As the legalization and regulation of the hemp industry unfolds, industry actors must navigate a wide array of legal challenges and respond to evolving—and often times conflicting—federal and state mandates.
Stites & Harbison’s Hemp Industry Practice has the necessary understanding of the legal issues impacting our clients operating in the hemp arena. Our clients include farmers, producers, distributors, lenders, investors, and suppliers of ancillary products and services.
Stites & Harbison’s Hemp Industry services include:
- Capital formation activities
- Commercial litigation and dispute resolution
- Corporate formation and structure
- Data privacy and security
- Drafting and negotiating of contracts/operating agreements
- Economic development and incentives
- Employment and employee benefit matters
- Environmental matters impacting air, land, or water
- Health care licensing
- Insurance coverage
- Intellectual property protection including trademarks, patents, and branding
- Investigations and enforcement
- Licensing agreements
- Licensing and permitting
- Partnerships and operating agreements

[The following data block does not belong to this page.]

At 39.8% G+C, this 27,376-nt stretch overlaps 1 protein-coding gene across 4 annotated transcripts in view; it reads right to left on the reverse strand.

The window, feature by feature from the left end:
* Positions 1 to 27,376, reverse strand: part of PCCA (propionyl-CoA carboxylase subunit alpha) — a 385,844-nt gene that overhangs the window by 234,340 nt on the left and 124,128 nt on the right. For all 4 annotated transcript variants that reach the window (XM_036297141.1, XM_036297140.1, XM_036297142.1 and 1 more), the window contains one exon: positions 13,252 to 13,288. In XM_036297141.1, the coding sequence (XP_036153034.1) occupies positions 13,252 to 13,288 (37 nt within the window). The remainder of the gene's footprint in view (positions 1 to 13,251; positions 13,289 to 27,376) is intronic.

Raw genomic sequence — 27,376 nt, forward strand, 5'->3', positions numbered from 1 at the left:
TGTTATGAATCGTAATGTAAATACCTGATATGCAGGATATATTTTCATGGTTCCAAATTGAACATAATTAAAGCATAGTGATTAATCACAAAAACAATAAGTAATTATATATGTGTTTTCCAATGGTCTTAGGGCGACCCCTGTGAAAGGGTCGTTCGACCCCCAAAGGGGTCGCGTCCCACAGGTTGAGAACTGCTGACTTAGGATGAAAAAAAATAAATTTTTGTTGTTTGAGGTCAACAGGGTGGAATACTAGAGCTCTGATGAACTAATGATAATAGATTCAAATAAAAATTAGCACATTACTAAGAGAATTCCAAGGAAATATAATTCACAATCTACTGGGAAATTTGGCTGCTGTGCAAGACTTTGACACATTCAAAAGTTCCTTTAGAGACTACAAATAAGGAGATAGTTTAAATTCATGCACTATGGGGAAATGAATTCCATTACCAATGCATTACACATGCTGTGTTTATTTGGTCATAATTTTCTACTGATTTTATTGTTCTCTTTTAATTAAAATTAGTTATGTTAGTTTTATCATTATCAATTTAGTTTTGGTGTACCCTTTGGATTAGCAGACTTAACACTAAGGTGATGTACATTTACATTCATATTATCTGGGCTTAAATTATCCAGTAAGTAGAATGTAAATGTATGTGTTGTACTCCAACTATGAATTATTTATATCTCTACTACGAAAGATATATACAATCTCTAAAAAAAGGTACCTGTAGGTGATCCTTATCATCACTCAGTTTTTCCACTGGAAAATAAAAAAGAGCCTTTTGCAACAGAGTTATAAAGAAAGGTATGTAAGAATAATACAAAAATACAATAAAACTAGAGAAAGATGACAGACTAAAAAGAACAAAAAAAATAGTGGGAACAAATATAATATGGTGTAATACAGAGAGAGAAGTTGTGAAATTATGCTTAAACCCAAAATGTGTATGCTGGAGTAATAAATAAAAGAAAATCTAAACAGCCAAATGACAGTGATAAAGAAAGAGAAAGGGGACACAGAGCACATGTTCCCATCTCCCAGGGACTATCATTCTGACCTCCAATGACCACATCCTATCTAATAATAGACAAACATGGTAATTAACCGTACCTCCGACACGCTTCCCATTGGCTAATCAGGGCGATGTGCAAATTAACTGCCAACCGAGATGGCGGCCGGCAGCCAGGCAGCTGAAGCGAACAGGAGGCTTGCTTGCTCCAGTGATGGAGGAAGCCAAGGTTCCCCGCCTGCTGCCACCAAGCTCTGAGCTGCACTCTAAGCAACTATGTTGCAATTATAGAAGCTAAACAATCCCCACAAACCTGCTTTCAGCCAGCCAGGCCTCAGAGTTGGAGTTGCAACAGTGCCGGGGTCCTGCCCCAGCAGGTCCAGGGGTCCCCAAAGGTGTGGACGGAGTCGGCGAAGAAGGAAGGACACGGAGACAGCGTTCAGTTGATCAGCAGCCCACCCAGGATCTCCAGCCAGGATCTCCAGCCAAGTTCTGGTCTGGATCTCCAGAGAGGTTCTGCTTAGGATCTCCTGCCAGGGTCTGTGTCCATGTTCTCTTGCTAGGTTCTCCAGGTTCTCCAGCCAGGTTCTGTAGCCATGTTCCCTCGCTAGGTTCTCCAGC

- Product liability litigation
- Real estate transactions including commercial leasing, construction, zoning, and land use
- Regulatory compliance (federal, state and local)
- Tax planning and advice
Our firm maintains the breadth of experience necessary to provide our hemp-related clients with the complex and diverse legal services required in their industry.
LOUISVILLE, Ky.—The Legal Aid Society has recognized Stites & Harbison, PLLC attorney Morgan Ward with its Outstanding Volunteer Award for 2020. Ward was one of three individuals honored with the award this year.
On August 12, 2020, the Tennessee General Assembly passed the COVID-19 Recovery Act (the “Act”), which was enacted into law by Governor Bill Lee’s signature on August 17, 2020.
As the country takes action to slow the spread of the COVID-19 coronavirus, sporting events, concerts, and business conferences are being cancelled at an astounding rate. Each day that passes since the outbreak brings new cancellations, government containment efforts, and complex legal questions. The initial visible impact in the United States has been predominantly to the hospitality and entertainment industries, with cancellations significantly affecting venues, attendees, hotels, and caterers; however, the impact of the coronavirus is sure to touch contractual agreements across all industries moving forward. How exactly will the coronavirus affect contracts? The answer: it’s complicated.
The comment period for the U.S. Department of Agriculture’s Interim Final Rule (IFR) has closed. Over 3,000 comments were submitted by farmers, companies, hemp industry associations, and state agriculture departments. Given their regulatory experience and the uniformity of their pushback, it seems likely that the USDA will be most receptive to the comments from the state agriculture agencies.